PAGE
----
Many offset policies and projects rely wholly or partly on generating a gain by protecting existing biodiversity which, in the absence of the offset, is anticipated to be lost in the future. These are known as averted loss or avoided loss offsets. Processes resulting in the loss of biodiversity manifest in two general ways: (1) complete loss of area, such as that caused by deforestation or permanent draining of wetland habitat, and (2) loss of habitat condition (quality), as caused by impacts from factors such as surrounding land use, invasive species, climatic events and development-induced shifts in ecological processes that result in degradation. Thus, biodiversity area, biodiversity condition, or both, can be affected by threatening processes, and the loss of both can be averted to generate biodiversity gains within an offset exchange.

The loss of an area valuable for biodiversity is typically averted through actions that increase legal protection at a site (protection actions; Table 1), whereas averting loss of condition typically involves implementing management actions (maintenance actions; Table 1). Enhancement actions are often similar to maintenance actions, but rather than simply maintaining condition, they aim to improve the biodiversity at a site above its current value, or to shift an anticipated upward trajectory onto a steeper positive curve (Table 1). Relying solely on a single action (e.g. protection) is unlikely to generate gains sufficient to offset losses, either at the project or policy level (Maron et al., Reference Maron, Brownlie, Bull, Evans, von Hase and Quétier2018). In practice, offset proposals often rely on a combination of offset actions aiming to preserve both the area (via protection actions) and the condition (via maintenance or enhancement actions) of a site to generate biodiversity benefits adequate to counterbalance losses. However, the anticipated gains from all proposed actions need to be estimated accurately, or the total offset package risks under-delivering biodiversity gains (Fig. 1).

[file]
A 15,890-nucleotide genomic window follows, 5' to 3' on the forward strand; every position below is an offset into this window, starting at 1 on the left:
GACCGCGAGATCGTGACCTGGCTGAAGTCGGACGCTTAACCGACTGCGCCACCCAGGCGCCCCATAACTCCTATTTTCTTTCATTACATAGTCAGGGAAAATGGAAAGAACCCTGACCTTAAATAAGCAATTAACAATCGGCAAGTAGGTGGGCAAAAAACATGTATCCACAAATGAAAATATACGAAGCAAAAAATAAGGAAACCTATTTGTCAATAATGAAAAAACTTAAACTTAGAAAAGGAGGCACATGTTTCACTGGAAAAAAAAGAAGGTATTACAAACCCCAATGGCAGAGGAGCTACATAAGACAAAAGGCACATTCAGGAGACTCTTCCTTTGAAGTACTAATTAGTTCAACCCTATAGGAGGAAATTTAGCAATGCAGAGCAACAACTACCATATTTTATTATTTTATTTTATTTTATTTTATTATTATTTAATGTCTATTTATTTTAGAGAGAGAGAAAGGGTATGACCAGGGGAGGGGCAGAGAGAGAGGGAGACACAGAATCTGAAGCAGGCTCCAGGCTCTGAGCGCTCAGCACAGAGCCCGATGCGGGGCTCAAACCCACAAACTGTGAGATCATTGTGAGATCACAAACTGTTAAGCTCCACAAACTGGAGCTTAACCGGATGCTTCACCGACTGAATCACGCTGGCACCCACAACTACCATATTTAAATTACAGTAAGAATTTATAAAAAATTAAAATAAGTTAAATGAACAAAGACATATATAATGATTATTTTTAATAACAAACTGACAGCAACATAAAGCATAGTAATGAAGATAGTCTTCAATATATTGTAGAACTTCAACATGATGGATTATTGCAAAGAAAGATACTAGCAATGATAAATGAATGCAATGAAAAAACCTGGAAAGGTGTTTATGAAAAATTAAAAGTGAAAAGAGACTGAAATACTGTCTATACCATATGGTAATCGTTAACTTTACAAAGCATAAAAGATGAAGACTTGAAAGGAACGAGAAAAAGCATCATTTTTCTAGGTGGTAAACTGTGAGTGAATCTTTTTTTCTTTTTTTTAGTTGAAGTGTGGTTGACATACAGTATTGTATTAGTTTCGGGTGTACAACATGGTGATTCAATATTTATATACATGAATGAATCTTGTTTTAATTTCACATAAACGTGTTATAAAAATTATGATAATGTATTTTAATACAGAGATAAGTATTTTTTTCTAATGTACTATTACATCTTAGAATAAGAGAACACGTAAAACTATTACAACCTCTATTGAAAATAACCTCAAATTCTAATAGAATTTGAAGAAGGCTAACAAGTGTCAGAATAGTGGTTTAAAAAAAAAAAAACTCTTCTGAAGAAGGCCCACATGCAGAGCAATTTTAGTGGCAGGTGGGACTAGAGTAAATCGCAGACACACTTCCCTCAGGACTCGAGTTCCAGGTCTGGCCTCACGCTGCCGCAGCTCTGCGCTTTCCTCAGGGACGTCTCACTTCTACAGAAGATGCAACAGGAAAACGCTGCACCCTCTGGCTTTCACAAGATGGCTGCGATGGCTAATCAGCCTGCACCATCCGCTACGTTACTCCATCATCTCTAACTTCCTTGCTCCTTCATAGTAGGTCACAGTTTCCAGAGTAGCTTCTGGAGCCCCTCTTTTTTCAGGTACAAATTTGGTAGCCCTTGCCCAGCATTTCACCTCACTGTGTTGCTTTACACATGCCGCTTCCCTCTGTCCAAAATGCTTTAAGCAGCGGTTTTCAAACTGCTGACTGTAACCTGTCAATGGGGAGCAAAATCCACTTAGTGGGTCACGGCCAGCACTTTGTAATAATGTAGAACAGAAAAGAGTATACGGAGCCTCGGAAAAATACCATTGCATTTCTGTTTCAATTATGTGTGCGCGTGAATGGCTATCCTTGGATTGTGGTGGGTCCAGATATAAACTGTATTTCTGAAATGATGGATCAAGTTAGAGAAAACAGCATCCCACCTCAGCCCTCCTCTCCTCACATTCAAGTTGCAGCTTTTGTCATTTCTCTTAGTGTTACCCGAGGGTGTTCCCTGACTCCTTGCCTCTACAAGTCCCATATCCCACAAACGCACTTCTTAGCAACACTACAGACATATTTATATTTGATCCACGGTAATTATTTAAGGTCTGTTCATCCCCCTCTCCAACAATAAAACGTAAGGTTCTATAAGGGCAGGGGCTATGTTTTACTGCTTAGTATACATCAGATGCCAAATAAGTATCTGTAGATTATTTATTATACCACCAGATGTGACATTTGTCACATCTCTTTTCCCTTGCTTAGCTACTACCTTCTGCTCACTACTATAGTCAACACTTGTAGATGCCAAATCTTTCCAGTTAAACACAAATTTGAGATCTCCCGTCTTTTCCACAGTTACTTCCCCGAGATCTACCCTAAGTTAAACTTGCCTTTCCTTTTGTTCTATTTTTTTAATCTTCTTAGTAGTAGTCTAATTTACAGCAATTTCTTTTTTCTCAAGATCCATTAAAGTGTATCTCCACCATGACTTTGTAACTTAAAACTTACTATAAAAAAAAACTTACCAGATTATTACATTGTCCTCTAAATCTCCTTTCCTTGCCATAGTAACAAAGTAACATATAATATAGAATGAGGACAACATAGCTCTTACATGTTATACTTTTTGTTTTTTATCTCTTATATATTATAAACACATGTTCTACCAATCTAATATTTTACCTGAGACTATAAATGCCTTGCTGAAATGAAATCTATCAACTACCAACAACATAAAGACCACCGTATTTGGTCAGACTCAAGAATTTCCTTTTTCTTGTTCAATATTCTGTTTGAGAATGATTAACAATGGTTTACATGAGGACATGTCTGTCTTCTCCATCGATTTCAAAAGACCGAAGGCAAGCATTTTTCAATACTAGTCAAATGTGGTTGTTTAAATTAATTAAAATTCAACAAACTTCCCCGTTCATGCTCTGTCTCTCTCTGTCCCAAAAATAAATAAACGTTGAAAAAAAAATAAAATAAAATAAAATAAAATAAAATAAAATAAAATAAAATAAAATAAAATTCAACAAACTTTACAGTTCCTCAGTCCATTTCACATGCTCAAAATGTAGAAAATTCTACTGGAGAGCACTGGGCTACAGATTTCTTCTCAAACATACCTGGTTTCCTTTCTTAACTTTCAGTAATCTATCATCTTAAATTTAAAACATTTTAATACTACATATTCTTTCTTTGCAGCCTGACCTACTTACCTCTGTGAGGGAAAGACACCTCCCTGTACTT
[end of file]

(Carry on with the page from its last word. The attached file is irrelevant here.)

Fig. 1 A conceptual illustration comparing estimated biodiversity gain from offset actions with the actual biodiversity gain achieved from these actions, showing the influence of miscalculating gains from preventing loss of area (protection actions) on the adequacy of a total offset package. In this example, the offset package uses a combination of protection and other actions (e.g. maintenance or enhancement actions) in the offset design; with protection actions to prevent the loss of area being used as the primary action to achieve the offset, and other offset actions being used to supplement protection actions to reach the total biodiversity gain required to offset losses. In Scenario A (no net loss) the biodiversity gain is correctly estimated; the total offset package is adequate to balance losses. In Scenario B (net gain), the anticipated gain resulting from protection actions was underestimated and total gain delivered is more than expected; the total offset package is more than adequate to offset losses. In Scenario C (net loss), the anticipated gain from protection actions was overestimated meaning the other actions proposed to make up the balance of the total gain requirement were inadequate; total offset package is inadequate to balance losses.